FRESNO — The 4-H clubs in the nation's richest farming county remain virtual enclaves of white, middle-class children, Latino speakers told a University of California task force Wednesday.
Much more needs to be done to encourage Latino, black and other minority youth to join the agricultural-oriented youth organization first formed in 1914, said Ventura Huerta, a 4-H volunteer in Clovis, Calif.
"I am appalled by the absence of minorities in 4-H programs," said Huerta, adding that he believes 4-H programs could serve a valuable social function in inner-city areas.
Huerta also complained that 4-H literature and films are frequently outdated and rarely show role models for minority youths.
The 15-member task force, chaired by UC assistant vice president Eugene Cota-Robles, was formed to review affirmative-action policies and programs in the university's Division of Agricultural and Natural Resources. The division includes the UC county cooperative extension programs, which administer local 4-H programs.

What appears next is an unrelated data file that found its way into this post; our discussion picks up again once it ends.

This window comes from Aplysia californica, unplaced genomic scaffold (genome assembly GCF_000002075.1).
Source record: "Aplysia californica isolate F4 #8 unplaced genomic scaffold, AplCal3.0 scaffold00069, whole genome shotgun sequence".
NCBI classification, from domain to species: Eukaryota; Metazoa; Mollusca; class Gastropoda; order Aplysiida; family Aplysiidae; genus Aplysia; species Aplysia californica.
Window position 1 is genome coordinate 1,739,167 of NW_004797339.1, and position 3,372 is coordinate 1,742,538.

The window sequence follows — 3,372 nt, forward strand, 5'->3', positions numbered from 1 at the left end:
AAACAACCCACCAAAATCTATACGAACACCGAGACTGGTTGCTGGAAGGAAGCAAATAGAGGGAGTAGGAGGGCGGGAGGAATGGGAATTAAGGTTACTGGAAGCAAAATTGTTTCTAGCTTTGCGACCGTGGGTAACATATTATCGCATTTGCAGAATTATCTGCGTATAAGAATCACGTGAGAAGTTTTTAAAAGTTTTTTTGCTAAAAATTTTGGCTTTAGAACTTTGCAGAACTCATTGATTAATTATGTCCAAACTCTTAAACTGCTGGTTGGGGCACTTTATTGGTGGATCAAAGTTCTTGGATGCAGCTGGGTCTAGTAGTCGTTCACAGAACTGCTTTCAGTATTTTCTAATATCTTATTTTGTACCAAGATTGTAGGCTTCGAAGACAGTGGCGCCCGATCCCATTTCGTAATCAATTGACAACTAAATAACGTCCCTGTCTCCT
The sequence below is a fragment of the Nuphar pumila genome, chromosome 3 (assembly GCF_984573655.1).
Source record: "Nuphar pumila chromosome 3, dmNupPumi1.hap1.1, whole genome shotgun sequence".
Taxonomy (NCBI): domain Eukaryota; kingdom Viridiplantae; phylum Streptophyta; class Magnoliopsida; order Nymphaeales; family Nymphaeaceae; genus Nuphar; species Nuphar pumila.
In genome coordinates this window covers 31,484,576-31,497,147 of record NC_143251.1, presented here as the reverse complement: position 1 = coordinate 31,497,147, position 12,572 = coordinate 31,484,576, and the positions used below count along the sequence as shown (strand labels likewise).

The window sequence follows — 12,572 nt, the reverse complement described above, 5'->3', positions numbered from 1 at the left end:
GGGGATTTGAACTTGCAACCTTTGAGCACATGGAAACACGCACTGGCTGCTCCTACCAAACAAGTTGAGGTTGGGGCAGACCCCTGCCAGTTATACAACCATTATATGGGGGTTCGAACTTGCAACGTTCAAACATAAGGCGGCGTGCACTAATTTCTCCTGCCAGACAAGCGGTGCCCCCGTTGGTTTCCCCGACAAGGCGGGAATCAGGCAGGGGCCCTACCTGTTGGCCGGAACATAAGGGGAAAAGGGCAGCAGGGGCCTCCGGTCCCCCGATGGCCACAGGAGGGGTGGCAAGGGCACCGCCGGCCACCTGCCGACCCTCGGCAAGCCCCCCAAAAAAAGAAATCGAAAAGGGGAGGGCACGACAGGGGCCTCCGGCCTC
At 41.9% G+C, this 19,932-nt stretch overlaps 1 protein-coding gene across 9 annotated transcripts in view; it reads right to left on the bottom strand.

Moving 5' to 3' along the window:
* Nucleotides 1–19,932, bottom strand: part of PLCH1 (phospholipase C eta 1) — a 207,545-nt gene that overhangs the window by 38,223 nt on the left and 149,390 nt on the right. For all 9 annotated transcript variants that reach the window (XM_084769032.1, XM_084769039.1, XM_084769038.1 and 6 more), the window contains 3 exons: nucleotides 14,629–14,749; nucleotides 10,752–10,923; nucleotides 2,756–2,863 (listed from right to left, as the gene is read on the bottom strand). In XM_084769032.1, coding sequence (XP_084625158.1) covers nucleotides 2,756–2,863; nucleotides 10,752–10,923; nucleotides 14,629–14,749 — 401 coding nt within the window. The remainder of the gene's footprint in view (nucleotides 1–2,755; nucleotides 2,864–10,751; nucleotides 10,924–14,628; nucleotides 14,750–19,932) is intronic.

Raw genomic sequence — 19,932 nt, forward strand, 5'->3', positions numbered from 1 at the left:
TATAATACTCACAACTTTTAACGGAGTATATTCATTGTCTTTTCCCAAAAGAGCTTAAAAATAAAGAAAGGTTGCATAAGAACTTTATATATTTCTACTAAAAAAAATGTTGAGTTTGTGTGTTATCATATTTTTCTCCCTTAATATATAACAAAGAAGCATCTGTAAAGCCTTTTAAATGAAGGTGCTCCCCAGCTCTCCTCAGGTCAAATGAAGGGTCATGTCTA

Of the more than 1,000 youngsters in 34 Fresno County 4-H clubs, more than 84% are white, Latinos are at 9.3% and Asians are at 4.1%. Blacks make up less than 2%, American Indians less than 1%.
Minority representation in 4-H clubs in other San Joaquin Valley farming counties is even smaller, UC officials said.
The UC Task Force plans to hold further hearings in Pomona on May 10, in El Centro on May 20 and in West Sacramento on June 10.